The Valorant Champions 2022 grand final was the perfect redemption story. After securing a 3-1 victory against North American representative OpTic Gaming, Brazilian side LOUD finally paid its fellow team in green back for the 3-0 defeat it had sustained at its hands back in April’s VCT Masters Reykjavik grand final.
As LOUD secured the first map of the series, Ascent, after a nail-biting back-and-forth in overtime, the Volkswagen Arena fully sprang to life. Among those watching the bitter struggle between 2022’s biggest rivals from the stands was a captivated Alex ‘Goldenboy’ Mendez, who I felt a great deal of guilt towards as I pulled him away from the arena, and outside into the cool Istanbul evening for a chat.
Although I had already gone hoarse from shouting at the scenes unfolding in front of me, the veteran host’s dulcet tones remained unhindered as we conversed to the ambient bass of muffled commentary, and the excited chattering of fans roaming around inside.
Having spent the past two years making a name for himself in the Valorant scene after making the jump from Overwatch, Goldenboy finally had the opportunity to show his stuff on the game’s biggest stage, in front of the 2,000-strong Turkish crowd, and he certainly revelled in it.
“This experience has been really fun,” Goldenboy tells The Loadout with his trademark, infectious grin. “I had no idea what to expect, but everyone was telling me the game pops off in Turkey. I’m not shocked – the turnout’s been unbelievable, and it’s been a wild ride these last few weeks.
“What was even more impressive to me was, for Copenhagen, we had the crowd come out for the final few days. But here, we started it as soon as the playoffs started. So I wasn’t really sure what to expect, as far as attendance [was concerned], and every day we were filling out.”
It wasn’t just the Volkswagen Arena that was heaving, either. According to Esports Charts, a mammoth peak of 1.5 million viewers on western broadcasts was recorded, smashing last year’s numbers by a country mile. In fact, 44.7% more people tuned in, on average, than when Acend faced off against Gambit in the 2021 VCT finale.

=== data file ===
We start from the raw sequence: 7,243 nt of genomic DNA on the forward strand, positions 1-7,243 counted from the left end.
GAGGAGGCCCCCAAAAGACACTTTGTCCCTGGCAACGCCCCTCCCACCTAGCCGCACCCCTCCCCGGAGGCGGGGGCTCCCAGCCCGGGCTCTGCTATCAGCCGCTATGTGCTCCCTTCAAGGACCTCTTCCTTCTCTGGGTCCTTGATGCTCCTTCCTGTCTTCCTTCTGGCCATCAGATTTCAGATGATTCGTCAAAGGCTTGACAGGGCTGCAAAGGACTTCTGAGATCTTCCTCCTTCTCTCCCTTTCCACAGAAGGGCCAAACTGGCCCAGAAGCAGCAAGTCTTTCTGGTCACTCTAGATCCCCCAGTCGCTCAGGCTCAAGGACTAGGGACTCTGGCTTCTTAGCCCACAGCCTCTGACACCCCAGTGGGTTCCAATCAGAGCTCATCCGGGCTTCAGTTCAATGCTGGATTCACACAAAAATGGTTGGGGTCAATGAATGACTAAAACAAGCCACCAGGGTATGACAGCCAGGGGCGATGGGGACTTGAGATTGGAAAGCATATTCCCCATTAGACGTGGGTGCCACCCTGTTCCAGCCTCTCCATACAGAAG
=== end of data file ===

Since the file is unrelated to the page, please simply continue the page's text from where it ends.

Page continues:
“I think it sends a very strong message that Valorant esports is here to stay,” Goldenboy says. “It’s going to continue to grow and be impactful. I even looked during game one, and we were already at 250,000 viewers on Twitch alone on the main channel.”
And why should the viewership have been any less? After all, the fires of LOUD and OpTic’s rivalry – which were sparked all the way back at VCT Masters Reykjavik 2022 – have been continuously stoked over the course of the year. But it’s easy to get swept up in the searing flames of such a narrative, and Goldenboy has other storylines in mind which he feels have burned brightly in their own right.
“If you look at the competition, I don’t think a lot of people were expecting BOOM to be impactful”, Goldenboy says. “But they had a lot of great games, and took one off of OpTic.” Meanwhile, EDward Gaming, which had been forged in the fires of the underground Chinese Valorant scene, was “coming in hot” to the point that “there were so many people going as far to say that it could go to the finals.